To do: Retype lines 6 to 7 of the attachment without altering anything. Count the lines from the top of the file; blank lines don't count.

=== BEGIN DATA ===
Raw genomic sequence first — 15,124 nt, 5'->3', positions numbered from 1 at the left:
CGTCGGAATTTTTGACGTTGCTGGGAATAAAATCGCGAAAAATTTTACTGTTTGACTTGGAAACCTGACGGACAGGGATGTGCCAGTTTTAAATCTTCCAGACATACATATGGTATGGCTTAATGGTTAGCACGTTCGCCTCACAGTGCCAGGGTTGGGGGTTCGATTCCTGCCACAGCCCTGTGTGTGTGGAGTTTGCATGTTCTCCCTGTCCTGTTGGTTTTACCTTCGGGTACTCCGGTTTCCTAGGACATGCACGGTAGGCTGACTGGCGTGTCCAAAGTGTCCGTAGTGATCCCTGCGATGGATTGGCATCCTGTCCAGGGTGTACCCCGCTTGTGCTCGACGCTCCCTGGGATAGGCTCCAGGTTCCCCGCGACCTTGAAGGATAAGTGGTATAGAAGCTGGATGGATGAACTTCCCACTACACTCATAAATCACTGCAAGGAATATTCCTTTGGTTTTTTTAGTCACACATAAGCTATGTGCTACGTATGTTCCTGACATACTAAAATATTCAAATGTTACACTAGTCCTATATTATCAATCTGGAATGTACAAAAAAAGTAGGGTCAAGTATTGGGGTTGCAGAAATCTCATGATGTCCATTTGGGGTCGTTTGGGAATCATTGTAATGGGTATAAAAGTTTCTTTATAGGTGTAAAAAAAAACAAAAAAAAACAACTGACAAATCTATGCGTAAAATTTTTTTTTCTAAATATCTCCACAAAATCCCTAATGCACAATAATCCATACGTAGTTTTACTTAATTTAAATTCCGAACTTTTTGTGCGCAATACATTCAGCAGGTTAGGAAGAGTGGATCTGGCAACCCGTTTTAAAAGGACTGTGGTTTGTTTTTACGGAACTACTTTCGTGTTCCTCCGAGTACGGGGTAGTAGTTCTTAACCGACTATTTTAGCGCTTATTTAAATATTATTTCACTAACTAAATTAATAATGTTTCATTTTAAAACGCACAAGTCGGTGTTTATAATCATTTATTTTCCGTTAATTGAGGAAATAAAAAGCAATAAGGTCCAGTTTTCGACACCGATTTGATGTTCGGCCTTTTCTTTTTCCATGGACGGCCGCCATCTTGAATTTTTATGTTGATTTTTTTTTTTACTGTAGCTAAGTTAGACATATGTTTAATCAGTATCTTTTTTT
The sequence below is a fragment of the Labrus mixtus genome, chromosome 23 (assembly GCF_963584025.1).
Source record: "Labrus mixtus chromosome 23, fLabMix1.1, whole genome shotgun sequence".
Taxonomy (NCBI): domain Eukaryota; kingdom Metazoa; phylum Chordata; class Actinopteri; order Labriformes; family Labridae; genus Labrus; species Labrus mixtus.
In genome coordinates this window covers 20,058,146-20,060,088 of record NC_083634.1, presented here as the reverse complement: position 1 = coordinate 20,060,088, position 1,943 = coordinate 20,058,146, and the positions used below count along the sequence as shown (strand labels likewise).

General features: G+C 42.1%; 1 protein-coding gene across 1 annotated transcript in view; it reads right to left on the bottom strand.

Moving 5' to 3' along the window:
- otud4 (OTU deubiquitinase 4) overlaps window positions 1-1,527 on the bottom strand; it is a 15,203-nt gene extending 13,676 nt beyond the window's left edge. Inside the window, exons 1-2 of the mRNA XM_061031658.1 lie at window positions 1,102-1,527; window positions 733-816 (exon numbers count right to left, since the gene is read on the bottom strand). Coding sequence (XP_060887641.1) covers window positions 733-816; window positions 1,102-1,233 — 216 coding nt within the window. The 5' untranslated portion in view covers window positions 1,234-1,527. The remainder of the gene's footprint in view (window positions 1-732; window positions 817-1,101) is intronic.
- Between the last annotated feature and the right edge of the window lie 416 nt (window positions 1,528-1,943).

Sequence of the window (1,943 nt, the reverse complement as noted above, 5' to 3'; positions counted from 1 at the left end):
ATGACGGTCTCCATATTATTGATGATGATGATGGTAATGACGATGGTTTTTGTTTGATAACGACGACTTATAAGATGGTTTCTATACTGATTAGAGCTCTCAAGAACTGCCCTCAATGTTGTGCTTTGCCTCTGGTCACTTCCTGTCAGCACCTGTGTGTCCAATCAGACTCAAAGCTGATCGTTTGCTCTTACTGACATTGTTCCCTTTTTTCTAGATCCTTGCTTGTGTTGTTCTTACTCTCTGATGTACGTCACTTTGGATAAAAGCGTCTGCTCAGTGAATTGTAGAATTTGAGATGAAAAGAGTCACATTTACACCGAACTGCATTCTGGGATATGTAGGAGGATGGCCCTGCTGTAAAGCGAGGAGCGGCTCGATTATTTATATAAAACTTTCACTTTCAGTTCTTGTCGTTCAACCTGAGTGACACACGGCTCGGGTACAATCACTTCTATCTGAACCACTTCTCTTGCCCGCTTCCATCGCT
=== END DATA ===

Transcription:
In genome coordinates this window covers 20,058,146-20,060,088 of record NC_083634.1, presented here as the reverse complement: position 1 = coordinate 20,060,088, position 1,943 = coordinate 20,058,146, and the positions used below count along the sequence as shown (strand labels likewise).

General features: G+C 42.1%; 1 protein-coding gene across 1 annotated transcript in view; it reads right to left on the bottom strand.